By this time, a strong community of composers and musicians working with new sounds and instruments was well established, and growing. 1960 witnessed the composition of Luening's Gargoyles for violin and tape as well as the premiere of Stockhausen's Kontakte for electronic sounds, piano, and percussion. In Architecture, a gargoyle is a carved stone Grotesque with a spout designed to convey water from a roof and away from the side of a building Kontakte ("Contacts" is a celebrated Electronic music work by Karlheinz Stockhausen, realized in 1958 - 60 at the This piece existed in two versions—one for 4-channel tape, and the other for tape with human performers. "In Kontakte, Stockhausen abandoned traditional musical form based on linear development and dramatic climax. This new approach, which he termed 'moment form,' resembles the 'cinematic splice' techniques in early twentieth century film. "
The 1960s also saw the development of large mainframe computer synthesis. Max Mathews of Bell Labs perfected MUSIC V, a direct digital synthesis language. Concurrent with this was the development of smaller voltage-controlled synthesizers by Moog Music and others that made instruments available to most composers, universities and popular musicians. Moog Music A well-known example of the use of these synthesizers is the Switched-On Bach album by Wendy Carlos. Switched-On Bach is a musical album by Wendy Carlos (then Walter Carlos and Benjamin Folkman, released in 1968 by CBS Records. Wendy Carlos (born Walter Carlos, November 14 1939 is an American Composer and electronic Musician. This decade saw construction of more than 50 electronic music studios in the USA, mostly in universities.
These were fertile years for electronic music—not only for academia, but for independent artists as well.
It was within this period (1966-67) that Reed Ghazala discovered and began to teach "circuit bending"—the application of the creative short circuit, a process of chance short-circuiting, creating experimental electronic instruments, exploring sonic elements mainly of timbre and with less regard to pitch or rhythm, and influenced by John Cage’s aleatoric music concept. Qubais Reed Ghazala, an American author photographer composer Musician and experimental instrument builder is recognized as the "Father of Circuit bending Circuit bending is the creative short-circuiting of electronic devices such as low Voltage, battery-powered Guitar effects, children's Toys WikipediaWikiProject Composers#Lead section --> John Milton Cage Jr Aleatoric music (also aleatory music or chance music; from the Latin word alea, meaning " Dice " is Music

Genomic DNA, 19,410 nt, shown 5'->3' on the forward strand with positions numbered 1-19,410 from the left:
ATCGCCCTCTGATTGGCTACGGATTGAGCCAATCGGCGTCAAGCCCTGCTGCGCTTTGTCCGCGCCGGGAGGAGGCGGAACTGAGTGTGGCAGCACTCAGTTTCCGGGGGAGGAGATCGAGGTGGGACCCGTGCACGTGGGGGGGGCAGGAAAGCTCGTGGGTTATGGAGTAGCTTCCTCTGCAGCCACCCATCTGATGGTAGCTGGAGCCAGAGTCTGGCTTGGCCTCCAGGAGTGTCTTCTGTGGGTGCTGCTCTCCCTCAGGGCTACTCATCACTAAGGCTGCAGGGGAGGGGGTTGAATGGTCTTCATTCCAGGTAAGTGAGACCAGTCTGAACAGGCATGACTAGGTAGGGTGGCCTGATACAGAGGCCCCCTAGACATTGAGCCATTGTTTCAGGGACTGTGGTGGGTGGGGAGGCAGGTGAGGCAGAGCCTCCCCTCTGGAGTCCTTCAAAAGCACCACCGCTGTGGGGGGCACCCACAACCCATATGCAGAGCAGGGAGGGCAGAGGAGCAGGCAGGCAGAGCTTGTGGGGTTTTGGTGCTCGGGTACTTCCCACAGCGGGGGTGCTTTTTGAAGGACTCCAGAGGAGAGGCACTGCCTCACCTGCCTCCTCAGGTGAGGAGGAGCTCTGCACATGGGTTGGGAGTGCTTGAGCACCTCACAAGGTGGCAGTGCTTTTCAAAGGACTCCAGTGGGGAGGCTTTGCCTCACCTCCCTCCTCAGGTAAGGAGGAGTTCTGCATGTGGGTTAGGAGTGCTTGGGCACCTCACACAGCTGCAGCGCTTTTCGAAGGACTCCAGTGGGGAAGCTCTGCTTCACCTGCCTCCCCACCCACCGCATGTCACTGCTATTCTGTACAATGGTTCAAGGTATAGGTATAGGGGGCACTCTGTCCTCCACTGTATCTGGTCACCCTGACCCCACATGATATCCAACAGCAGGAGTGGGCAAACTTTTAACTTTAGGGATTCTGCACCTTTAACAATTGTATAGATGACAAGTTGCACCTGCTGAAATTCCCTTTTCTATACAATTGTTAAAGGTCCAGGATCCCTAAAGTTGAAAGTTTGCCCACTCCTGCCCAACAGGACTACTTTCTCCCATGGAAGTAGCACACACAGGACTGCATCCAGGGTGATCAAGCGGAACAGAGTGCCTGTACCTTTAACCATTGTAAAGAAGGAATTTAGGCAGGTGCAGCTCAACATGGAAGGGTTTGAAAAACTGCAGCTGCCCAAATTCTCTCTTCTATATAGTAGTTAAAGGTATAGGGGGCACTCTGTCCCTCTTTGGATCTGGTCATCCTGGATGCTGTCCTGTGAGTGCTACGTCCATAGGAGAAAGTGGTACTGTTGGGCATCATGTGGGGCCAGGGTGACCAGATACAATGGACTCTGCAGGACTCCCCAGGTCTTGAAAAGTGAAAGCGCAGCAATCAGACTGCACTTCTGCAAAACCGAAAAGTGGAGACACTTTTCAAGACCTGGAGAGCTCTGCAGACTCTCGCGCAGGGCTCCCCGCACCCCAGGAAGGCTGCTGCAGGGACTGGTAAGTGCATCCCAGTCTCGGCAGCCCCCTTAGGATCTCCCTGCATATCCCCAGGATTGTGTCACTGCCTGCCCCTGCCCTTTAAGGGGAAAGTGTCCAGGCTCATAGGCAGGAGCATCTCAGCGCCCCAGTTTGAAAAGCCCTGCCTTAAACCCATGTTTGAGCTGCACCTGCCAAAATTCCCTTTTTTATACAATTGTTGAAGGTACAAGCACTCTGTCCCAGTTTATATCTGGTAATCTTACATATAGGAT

This time is also the true beginning of live-electronic performance.
ONCE Festivals, featuring multimedia theater music, were organized by Robert Ashley and Gordon Mumma in Ann Arbor, Michigan. Robert Ashley is a contemporary American Composer born March 28, 1930 in Ann Arbor Michigan, best known for his operas and other theatrical Gordon Mumma (born March 30, 1935, in Framingham Massachusetts) is a Composer. Ann Arbor is a city in the US state of Michigan and the county seat of Washtenaw County.
Milton Babbitt composed his first electronic work using the synthesizer—his Composition for Synthesizer—which he created using the RCA synthesizer at CPEMC.
For Babbitt, the RCA synthesizer was a dream come true for three reasons. First, the ability to pinpoint and control every musical element precisely. Second, the time needed to realize his elaborate serial structures were brought within practical reach. Third, the question was no longer "What are the limits of the human performer?" but rather "What are the limits of human hearing?—
The collaborations also occurred across oceans and continents. In 1961, Ussachevsky invited Varèse to the Columbia-Princeton Studio (CPEMC). Upon arrival, Varese embarked upon a revision of Déserts. He was assisted by Mario Davidovsky and Bülent Arel. Mario Davidovsky (born March 4, 1934) is an Argentine - American Composer. Bülent Arel (b Istanbul, April 23, 1919; d Stony Brook, New York, November 24, 1990) was a Turkish-born 
The intense activity occurring at CPEMC and elsewhere inspired the establishment of the San Francisco Tape Music Center in 1963 by Morton Subotnick, with additional members Pauline Oliveros, Ramon Sender, Terry Riley, and Anthony Martin. Morton Subotnick (born April 13, 1933 in Los Angeles California) is an American Composer of Electronic music, best known Terry Riley (born June 24 1935) is an American composer associated with the minimalist school The center soon incorporated a voltage-controlled synthesizer based around automated sequencing by Don Buchla, and used in album-length Subotnick pieces such as Silver Apples of the Moon (1967) and The Wild Bull (1968). Don Buchla (1937—) is a pioneer in the field of sound Synthesizers releasing his first units months after Robert Moog 's first synthesizers
Later, the Center moved to Mills College, directed by Pauline Oliveros, where it is today known as the Center for Contemporary Music. Mills College is an independent liberal arts women's college founded in 1852 that offers 
Back across the Atlantic, in Czechoslovakia, 1964, the First Seminar of Electronic Music was held at the Radio Broadcast Station in Plzen. Czechoslovakia may also refer to what is now the Czech Republic and Slovakia. Four government-sanctioned electroacoustic music studios were later established in the 1960s under the auspices of extant radio and television stations.